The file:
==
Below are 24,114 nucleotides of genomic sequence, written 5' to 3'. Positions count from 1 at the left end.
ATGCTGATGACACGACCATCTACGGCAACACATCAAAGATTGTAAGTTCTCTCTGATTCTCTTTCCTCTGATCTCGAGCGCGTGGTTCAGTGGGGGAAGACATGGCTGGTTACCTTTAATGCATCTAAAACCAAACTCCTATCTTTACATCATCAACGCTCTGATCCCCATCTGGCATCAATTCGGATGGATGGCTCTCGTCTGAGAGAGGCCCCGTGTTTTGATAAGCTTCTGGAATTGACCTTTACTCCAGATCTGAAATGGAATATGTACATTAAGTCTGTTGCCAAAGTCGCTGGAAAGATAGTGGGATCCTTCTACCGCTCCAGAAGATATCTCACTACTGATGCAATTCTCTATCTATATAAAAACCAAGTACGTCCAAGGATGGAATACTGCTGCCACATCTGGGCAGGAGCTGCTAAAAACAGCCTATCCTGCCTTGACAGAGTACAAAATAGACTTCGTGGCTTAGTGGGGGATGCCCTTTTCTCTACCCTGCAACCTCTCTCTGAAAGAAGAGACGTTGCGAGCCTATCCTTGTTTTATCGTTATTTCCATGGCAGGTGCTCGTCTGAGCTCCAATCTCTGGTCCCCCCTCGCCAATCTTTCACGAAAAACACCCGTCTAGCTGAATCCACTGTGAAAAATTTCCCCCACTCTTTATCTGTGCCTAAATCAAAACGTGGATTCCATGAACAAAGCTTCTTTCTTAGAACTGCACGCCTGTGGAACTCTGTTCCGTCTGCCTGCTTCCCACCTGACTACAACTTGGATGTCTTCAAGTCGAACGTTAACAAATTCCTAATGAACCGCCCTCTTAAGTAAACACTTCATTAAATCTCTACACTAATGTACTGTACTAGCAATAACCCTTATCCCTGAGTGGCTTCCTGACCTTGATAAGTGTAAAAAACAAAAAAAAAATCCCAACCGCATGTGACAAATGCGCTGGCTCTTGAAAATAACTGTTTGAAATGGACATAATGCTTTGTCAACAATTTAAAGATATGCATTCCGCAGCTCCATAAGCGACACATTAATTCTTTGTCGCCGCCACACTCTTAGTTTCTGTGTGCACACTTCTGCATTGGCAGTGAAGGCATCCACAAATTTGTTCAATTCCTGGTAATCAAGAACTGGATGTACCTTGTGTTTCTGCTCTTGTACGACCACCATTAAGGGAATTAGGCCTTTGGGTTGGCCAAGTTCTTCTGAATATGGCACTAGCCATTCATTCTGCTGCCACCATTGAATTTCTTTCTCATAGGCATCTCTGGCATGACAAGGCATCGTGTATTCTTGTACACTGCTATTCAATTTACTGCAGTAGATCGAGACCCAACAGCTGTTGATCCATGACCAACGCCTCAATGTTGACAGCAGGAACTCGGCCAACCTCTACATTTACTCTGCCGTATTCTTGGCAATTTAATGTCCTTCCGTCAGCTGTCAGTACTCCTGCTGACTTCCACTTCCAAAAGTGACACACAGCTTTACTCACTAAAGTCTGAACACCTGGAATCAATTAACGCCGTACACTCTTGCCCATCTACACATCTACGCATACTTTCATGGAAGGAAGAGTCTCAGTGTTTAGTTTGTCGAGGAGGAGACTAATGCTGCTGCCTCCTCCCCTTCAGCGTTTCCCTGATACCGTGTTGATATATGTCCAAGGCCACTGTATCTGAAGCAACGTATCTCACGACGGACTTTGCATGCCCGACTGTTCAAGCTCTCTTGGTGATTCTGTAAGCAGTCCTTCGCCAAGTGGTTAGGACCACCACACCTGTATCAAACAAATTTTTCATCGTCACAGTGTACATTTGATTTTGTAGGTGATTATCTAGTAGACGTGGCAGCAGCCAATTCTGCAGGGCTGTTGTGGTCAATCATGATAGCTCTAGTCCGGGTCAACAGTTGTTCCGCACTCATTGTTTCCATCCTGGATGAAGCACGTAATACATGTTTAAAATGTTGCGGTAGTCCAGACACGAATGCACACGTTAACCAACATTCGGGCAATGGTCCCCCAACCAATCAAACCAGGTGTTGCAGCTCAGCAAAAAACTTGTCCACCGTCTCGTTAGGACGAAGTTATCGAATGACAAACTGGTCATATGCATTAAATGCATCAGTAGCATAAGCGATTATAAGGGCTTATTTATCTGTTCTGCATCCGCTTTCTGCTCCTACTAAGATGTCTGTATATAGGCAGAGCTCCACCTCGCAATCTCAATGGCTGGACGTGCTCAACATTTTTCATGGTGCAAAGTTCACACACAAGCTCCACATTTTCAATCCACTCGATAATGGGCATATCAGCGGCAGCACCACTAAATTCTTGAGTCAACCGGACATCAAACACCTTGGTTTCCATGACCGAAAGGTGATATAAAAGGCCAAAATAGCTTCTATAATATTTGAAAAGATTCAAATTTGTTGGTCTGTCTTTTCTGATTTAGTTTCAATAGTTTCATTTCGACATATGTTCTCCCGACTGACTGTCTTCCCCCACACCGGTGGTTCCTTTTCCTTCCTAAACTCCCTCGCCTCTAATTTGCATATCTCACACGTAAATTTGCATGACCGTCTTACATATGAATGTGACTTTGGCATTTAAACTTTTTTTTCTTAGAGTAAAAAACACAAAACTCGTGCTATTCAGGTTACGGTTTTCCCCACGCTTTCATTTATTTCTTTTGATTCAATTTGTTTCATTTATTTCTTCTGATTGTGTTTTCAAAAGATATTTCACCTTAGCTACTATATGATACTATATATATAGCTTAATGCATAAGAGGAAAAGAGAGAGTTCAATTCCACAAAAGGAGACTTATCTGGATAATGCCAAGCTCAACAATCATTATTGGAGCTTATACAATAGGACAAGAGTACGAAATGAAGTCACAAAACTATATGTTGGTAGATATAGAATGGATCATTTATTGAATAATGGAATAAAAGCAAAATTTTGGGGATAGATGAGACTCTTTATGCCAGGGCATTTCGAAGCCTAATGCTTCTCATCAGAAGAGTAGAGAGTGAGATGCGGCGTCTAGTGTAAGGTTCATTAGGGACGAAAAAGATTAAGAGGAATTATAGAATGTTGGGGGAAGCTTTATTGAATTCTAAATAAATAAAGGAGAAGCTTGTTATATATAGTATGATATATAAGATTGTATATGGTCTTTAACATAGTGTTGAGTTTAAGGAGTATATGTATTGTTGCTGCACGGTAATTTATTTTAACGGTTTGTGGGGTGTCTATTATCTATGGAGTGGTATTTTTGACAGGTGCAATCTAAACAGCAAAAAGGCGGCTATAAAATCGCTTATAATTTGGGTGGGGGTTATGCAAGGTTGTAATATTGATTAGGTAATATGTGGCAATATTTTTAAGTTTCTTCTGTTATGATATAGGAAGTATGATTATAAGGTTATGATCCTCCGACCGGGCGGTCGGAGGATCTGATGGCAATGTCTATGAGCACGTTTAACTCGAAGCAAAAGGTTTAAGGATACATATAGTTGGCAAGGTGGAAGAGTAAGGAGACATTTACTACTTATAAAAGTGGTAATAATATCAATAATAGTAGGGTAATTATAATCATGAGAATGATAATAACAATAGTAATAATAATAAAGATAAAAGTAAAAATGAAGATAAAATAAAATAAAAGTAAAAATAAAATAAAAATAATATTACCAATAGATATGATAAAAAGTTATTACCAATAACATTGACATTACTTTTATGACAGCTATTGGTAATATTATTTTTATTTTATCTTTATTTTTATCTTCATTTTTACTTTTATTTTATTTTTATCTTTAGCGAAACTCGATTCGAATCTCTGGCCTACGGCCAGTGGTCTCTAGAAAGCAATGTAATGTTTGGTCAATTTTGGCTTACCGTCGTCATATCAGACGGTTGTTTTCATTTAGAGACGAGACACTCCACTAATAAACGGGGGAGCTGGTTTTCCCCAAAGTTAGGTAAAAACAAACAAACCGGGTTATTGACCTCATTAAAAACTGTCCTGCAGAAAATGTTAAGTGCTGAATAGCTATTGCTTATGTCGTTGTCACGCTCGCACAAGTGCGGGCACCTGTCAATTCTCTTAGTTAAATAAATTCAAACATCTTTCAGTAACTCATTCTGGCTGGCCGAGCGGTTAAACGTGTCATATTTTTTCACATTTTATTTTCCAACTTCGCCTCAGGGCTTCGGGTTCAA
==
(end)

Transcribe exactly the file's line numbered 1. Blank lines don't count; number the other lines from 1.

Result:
Below are 24,114 nucleotides of genomic sequence, written 5' to 3'. Positions count from 1 at the left end.